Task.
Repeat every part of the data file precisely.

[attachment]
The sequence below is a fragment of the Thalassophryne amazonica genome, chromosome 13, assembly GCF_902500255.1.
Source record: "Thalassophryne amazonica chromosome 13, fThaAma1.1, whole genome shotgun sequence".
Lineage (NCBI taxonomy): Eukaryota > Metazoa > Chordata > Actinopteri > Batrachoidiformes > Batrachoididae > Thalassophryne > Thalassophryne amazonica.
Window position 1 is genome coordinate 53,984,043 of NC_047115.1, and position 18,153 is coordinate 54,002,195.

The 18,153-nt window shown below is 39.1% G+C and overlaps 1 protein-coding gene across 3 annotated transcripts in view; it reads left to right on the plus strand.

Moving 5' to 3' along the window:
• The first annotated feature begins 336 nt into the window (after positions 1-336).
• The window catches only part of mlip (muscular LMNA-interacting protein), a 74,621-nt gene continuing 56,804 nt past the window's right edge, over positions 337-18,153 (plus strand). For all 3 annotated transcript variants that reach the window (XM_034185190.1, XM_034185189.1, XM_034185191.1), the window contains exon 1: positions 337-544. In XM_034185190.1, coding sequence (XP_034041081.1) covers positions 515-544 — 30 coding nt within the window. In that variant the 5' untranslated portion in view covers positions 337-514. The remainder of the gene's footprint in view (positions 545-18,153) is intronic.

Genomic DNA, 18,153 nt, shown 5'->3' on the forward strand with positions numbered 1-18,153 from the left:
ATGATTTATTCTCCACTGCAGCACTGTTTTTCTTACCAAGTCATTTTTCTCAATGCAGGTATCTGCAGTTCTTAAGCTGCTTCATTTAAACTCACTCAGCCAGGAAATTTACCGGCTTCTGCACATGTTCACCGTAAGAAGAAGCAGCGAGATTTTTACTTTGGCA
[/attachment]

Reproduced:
The sequence below is a fragment of the Thalassophryne amazonica genome, chromosome 13, assembly GCF_902500255.1.
Source record: "Thalassophryne amazonica chromosome 13, fThaAma1.1, whole genome shotgun sequence".
Lineage (NCBI taxonomy): Eukaryota > Metazoa > Chordata > Actinopteri > Batrachoidiformes > Batrachoididae > Thalassophryne > Thalassophryne amazonica.
Window position 1 is genome coordinate 53,984,043 of NC_047115.1, and position 18,153 is coordinate 54,002,195.

The 18,153-nt window shown below is 39.1% G+C and overlaps 1 protein-coding gene across 3 annotated transcripts in view; it reads left to right on the plus strand.

Moving 5' to 3' along the window:
• The first annotated feature begins 336 nt into the window (after positions 1-336).
• The window catches only part of mlip (muscular LMNA-interacting protein), a 74,621-nt gene continuing 56,804 nt past the window's right edge, over positions 337-18,153 (plus strand). For all 3 annotated transcript variants that reach the window (XM_034185190.1, XM_034185189.1, XM_034185191.1), the window contains exon 1: positions 337-544. In XM_034185190.1, coding sequence (XP_034041081.1) covers positions 515-544 — 30 coding nt within the window. In that variant the 5' untranslated portion in view covers positions 337-514. The remainder of the gene's footprint in view (positions 545-18,153) is intronic.

Genomic DNA, 18,153 nt, shown 5'->3' on the forward strand with positions numbered 1-18,153 from the left:
ATGATTTATTCTCCACTGCAGCACTGTTTTTCTTACCAAGTCATTTTTCTCAATGCAGGTATCTGCAGTTCTTAAGCTGCTTCATTTAAACTCACTCAGCCAGGAAATTTACCGGCTTCTGCACATGTTCACCGTAAGAAGAAGCAGCGAGATTTTTACTTTGGCA